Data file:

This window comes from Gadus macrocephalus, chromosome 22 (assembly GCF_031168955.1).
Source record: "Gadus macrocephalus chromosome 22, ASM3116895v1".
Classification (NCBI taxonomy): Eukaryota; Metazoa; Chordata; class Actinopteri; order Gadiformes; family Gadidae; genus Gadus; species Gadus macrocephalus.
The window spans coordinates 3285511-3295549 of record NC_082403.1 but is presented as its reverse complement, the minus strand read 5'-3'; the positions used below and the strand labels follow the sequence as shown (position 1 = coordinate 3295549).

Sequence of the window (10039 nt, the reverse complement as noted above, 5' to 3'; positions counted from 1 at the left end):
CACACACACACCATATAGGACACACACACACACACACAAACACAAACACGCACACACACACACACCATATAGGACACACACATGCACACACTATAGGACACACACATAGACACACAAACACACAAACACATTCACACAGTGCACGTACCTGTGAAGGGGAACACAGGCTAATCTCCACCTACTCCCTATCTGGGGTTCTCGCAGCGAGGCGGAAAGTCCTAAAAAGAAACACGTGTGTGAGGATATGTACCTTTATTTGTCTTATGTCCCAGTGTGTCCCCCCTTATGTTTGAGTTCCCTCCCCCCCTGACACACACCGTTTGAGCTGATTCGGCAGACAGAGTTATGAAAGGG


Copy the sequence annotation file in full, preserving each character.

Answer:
This window comes from Gadus macrocephalus, chromosome 22 (assembly GCF_031168955.1).
Source record: "Gadus macrocephalus chromosome 22, ASM3116895v1".
Classification (NCBI taxonomy): Eukaryota; Metazoa; Chordata; class Actinopteri; order Gadiformes; family Gadidae; genus Gadus; species Gadus macrocephalus.
The window spans coordinates 3285511-3295549 of record NC_082403.1 but is presented as its reverse complement, the minus strand read 5'-3'; the positions used below and the strand labels follow the sequence as shown (position 1 = coordinate 3295549).

Sequence of the window (10039 nt, the reverse complement as noted above, 5' to 3'; positions counted from 1 at the left end):
CACACACACACCATATAGGACACACACACACACACACAAACACAAACACGCACACACACACACACCATATAGGACACACACATGCACACACTATAGGACACACACATAGACACACAAACACACAAACACATTCACACAGTGCACGTACCTGTGAAGGGGAACACAGGCTAATCTCCACCTACTCCCTATCTGGGGTTCTCGCAGCGAGGCGGAAAGTCCTAAAAAGAAACACGTGTGTGAGGATATGTACCTTTATTTGTCTTATGTCCCAGTGTGTCCCCCCTTATGTTTGAGTTCCCTCCCCCCCTGACACACACCGTTTGAGCTGATTCGGCAGACAGAGTTATGAAAGGG